If you like him he is a wonderful guy, if you don’t, he is ultra-right. I have heard both descriptions of Virginia Attorney General Ken Cuccinelli. The truth lies not between these extremes, but may be attributed to his being a staunch constitutionalist who decided to skip the lesson on social liberalism. He believes in free market capitalism and that we are better off with less government intrusion in our lives and in our pockets.
He is member of the Republican trio that swept into leadership in Virginia 15 months ago. They were billed as the “dream team,” and indeed have quietly set out to take care of the business of governing. Our prospects in Virginia are good and the economic situation, while not ideal, seems hopeful. Cuccinelli is an integral, and perhaps the most outspoken, member of that trio in promoting a more conservative agenda. The message has been well-received and there seems to be a growing trend toward, and appreciation of, that viewpoint in Northern Virginia. A recent campaign season kick-off he headlined at a PJ Skiddoos in Fairfax was filled to the rafters.
His concise, no-nonsense, what you see is what you get approach could put some people off. Admirers think that persona is what helps make him perfect for his job as Attorney General, and as a leader and communicator of the conservative message. Someone I know says that “when it comes to matters of law I do not apologize for trending conservative. I like Cuccinelli.” A Richmond Times-Dispatch interview a few months ago quoted Cuccinelli as declaring that he plays to win, and enters the fray hoping to do so. Yet, if he loses, he is willing to walk away and get on with his life. That shows balance and a healthy perspective.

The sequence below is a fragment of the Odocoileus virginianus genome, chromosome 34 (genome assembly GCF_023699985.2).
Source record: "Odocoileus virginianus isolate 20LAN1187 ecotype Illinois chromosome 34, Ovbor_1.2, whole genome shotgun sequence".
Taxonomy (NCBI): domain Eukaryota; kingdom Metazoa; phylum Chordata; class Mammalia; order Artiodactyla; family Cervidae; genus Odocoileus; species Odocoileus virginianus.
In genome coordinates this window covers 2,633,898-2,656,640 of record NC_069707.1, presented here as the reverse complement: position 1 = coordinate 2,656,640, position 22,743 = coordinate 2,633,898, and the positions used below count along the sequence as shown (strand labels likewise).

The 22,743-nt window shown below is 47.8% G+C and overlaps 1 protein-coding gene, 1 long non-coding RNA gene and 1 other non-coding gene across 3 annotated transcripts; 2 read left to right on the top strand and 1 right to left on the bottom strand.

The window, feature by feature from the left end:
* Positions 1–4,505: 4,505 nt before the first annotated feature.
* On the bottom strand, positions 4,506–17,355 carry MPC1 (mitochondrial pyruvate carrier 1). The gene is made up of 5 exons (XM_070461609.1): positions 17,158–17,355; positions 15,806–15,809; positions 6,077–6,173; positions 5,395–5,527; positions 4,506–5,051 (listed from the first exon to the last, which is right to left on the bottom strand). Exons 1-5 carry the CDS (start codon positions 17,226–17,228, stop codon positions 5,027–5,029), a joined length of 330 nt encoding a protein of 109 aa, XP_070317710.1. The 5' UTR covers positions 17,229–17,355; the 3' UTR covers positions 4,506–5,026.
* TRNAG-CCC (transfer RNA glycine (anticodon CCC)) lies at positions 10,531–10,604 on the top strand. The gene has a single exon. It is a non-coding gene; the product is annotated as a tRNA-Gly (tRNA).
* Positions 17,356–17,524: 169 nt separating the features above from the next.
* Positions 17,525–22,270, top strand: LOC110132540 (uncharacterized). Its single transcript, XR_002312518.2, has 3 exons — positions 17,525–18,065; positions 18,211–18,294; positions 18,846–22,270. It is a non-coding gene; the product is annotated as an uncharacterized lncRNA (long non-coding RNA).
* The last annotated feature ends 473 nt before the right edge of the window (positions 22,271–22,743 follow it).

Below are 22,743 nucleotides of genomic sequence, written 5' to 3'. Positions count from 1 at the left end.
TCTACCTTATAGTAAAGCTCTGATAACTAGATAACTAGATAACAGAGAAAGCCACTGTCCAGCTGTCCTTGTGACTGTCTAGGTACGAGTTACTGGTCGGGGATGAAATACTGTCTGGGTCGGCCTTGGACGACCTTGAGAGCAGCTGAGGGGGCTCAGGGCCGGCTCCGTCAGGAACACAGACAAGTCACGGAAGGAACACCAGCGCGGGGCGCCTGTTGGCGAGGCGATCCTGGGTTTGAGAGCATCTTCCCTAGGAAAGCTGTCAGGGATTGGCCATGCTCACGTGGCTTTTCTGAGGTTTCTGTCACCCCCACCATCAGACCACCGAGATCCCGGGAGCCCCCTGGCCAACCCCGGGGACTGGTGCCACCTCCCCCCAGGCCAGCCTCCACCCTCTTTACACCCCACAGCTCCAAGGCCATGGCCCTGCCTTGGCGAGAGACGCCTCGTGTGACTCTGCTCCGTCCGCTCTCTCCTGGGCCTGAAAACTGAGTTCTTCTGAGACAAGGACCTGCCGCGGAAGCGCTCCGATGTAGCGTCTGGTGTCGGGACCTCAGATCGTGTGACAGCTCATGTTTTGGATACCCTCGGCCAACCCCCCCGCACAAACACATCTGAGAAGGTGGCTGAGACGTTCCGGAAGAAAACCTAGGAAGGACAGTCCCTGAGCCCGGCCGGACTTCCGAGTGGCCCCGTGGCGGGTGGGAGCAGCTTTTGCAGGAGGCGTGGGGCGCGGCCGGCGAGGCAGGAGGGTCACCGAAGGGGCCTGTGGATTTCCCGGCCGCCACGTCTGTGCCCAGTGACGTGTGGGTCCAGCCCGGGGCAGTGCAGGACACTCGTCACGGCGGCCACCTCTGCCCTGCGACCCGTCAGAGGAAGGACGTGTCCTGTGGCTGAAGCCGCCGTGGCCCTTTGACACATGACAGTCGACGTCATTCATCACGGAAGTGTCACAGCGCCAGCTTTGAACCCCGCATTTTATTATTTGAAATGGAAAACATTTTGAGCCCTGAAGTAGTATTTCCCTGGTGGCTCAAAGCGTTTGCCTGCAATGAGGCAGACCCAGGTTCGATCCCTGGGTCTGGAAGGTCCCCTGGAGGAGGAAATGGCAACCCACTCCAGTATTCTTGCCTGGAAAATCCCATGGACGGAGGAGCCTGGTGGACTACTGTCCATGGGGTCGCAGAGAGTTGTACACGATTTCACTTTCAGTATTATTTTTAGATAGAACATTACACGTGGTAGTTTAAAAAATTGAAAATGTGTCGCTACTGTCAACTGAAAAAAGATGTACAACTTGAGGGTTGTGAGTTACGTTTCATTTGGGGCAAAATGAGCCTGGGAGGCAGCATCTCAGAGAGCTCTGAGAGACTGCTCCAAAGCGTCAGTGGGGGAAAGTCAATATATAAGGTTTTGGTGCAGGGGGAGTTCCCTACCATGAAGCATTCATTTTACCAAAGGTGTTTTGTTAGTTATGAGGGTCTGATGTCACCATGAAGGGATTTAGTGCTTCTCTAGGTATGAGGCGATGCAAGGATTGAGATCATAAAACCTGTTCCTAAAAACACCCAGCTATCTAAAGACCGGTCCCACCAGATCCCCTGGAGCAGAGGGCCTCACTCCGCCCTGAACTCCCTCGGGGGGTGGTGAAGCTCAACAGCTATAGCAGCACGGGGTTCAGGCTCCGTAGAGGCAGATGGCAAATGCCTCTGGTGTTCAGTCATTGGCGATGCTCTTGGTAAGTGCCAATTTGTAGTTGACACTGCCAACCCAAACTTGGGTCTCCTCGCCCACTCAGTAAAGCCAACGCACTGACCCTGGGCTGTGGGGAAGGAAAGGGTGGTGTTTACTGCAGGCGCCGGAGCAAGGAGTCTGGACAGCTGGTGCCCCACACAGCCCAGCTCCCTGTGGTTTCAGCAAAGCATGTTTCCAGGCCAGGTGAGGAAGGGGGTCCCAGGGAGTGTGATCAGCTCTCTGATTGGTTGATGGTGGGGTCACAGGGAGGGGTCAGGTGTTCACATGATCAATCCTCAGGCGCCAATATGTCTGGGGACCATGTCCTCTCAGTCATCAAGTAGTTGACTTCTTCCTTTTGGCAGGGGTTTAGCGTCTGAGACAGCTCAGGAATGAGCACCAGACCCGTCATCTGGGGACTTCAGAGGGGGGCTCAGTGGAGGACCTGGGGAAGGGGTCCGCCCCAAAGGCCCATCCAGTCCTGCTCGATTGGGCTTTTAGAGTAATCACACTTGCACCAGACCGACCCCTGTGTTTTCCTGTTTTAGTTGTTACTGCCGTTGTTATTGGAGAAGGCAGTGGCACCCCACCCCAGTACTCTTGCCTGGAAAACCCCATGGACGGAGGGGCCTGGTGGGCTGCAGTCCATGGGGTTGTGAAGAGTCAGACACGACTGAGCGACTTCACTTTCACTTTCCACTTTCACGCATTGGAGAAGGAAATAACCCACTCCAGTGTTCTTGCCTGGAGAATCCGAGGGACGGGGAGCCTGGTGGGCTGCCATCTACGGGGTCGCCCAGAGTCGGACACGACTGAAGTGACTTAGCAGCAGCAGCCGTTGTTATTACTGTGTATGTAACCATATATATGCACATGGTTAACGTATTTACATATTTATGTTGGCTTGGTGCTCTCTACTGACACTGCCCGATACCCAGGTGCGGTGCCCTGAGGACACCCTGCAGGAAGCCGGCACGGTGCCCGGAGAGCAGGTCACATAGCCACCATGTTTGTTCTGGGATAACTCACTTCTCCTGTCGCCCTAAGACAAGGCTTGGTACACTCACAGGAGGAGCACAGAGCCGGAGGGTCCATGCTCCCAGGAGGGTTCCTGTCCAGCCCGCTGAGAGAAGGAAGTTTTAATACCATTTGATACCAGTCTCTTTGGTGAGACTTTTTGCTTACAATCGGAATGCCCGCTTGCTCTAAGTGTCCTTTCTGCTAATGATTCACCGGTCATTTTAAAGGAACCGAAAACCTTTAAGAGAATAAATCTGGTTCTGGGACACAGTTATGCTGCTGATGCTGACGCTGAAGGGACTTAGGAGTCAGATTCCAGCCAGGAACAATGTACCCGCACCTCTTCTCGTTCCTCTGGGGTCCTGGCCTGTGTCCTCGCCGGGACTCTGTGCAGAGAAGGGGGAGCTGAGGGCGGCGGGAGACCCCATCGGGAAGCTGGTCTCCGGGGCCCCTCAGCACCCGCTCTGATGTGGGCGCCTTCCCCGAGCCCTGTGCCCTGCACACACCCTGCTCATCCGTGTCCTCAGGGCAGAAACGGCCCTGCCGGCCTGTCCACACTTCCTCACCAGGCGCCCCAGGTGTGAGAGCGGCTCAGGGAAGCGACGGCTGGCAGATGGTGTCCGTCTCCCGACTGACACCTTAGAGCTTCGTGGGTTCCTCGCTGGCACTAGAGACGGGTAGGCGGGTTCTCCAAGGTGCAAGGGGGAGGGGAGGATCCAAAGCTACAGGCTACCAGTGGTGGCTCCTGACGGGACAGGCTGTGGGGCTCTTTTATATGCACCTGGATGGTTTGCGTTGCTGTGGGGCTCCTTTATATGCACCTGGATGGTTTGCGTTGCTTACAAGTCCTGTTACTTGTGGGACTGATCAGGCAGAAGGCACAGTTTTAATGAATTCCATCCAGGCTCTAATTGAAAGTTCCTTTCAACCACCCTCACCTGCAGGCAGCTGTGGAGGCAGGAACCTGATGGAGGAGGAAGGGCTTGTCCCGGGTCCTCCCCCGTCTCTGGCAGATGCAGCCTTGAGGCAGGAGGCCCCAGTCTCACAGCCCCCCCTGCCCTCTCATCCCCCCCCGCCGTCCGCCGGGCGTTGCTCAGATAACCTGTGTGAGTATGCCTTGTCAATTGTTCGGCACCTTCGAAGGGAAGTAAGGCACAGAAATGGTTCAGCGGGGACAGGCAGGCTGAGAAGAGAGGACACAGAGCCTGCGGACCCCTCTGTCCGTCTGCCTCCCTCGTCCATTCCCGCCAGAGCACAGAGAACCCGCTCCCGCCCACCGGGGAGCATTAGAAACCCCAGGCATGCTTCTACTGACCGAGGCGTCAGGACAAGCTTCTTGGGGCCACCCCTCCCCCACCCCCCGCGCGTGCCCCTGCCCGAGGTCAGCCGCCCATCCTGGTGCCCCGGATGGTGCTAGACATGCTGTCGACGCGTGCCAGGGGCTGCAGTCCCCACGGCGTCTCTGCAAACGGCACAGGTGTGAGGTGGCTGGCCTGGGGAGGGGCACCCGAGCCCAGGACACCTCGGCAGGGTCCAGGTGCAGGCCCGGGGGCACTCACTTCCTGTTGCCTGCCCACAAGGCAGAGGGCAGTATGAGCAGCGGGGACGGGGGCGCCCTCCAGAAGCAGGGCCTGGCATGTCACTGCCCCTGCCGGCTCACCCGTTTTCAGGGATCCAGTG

The AG was one of the first to oppose the individual mandate in ObamaCare. The outcome of that action is pending and seems headed to the Supreme Court for a final decision. He has taken heat for his opposition to some EPA mandates, and his attempt to review UVA climate change research data. He has stated that his efforts are not personal but an attempt to defend the rights of Virginia’s citizens. While there is definitely climate change, whether man is responsible or man can fix it has yet to be proven. Until that is established, and even then, the cost and extent of regulation has to be weighed against effectiveness, its effect on jobs, on the poor, and on the economy.
He seconded this view during a recent address to a gathering of the Environmental Council of the States held in Alexandria, VA. He estimates “that an EPA decision to regulate and treat as a pollutant carbon dioxide, which we breathe out by just being alive, will cost each American household an extra $3,000 per year. Virginia could lose 50,000 jobs over the next 10 years.” Cuccinelli does not want to be seen as anti-environment and reminded the audience that he has cooperated with the EPA on some initiatives. He stated that he has a vested interest in a clean environment because he wants his family to enjoy that environment in the future.
Mr. Cuccinelli recently apologized to an inmate cleared by DNA evidence yet was incarcerated. It takes a big man to apologize and displays both humility and humanity. My take? He’s a good guy who is under-appreciated. He is never petty, never frivolous, nor is he afraid to take on the issues. He’s exactly the kind of public official we need.